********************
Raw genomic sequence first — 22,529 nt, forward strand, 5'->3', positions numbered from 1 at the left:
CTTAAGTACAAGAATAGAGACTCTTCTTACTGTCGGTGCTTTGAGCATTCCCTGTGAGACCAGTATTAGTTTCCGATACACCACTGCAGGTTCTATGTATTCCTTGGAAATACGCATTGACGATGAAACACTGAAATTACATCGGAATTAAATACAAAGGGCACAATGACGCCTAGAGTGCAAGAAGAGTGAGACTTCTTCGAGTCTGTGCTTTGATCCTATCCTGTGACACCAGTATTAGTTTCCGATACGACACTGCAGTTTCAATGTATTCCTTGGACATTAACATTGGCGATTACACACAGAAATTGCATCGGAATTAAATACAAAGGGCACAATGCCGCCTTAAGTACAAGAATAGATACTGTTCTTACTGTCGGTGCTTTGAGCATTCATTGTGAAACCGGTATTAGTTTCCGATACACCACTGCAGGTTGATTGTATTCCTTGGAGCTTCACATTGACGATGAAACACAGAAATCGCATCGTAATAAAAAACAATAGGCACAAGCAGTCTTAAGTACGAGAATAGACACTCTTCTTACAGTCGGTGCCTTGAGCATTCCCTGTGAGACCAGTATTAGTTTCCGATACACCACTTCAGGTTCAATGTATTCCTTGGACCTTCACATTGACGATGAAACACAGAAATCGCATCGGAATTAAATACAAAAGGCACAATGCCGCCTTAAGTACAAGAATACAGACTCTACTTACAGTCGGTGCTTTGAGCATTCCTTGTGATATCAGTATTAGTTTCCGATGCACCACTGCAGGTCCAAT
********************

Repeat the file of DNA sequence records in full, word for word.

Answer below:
Raw genomic sequence first — 22,529 nt, forward strand, 5'->3', positions numbered from 1 at the left:
CTTAAGTACAAGAATAGAGACTCTTCTTACTGTCGGTGCTTTGAGCATTCCCTGTGAGACCAGTATTAGTTTCCGATACACCACTGCAGGTTCTATGTATTCCTTGGAAATACGCATTGACGATGAAACACTGAAATTACATCGGAATTAAATACAAAGGGCACAATGACGCCTAGAGTGCAAGAAGAGTGAGACTTCTTCGAGTCTGTGCTTTGATCCTATCCTGTGACACCAGTATTAGTTTCCGATACGACACTGCAGTTTCAATGTATTCCTTGGACATTAACATTGGCGATTACACACAGAAATTGCATCGGAATTAAATACAAAGGGCACAATGCCGCCTTAAGTACAAGAATAGATACTGTTCTTACTGTCGGTGCTTTGAGCATTCATTGTGAAACCGGTATTAGTTTCCGATACACCACTGCAGGTTGATTGTATTCCTTGGAGCTTCACATTGACGATGAAACACAGAAATCGCATCGTAATAAAAAACAATAGGCACAAGCAGTCTTAAGTACGAGAATAGACACTCTTCTTACAGTCGGTGCCTTGAGCATTCCCTGTGAGACCAGTATTAGTTTCCGATACACCACTTCAGGTTCAATGTATTCCTTGGACCTTCACATTGACGATGAAACACAGAAATCGCATCGGAATTAAATACAAAAGGCACAATGCCGCCTTAAGTACAAGAATACAGACTCTACTTACAGTCGGTGCTTTGAGCATTCCTTGTGATATCAGTATTAGTTTCCGATGCACCACTGCAGGTCCAAT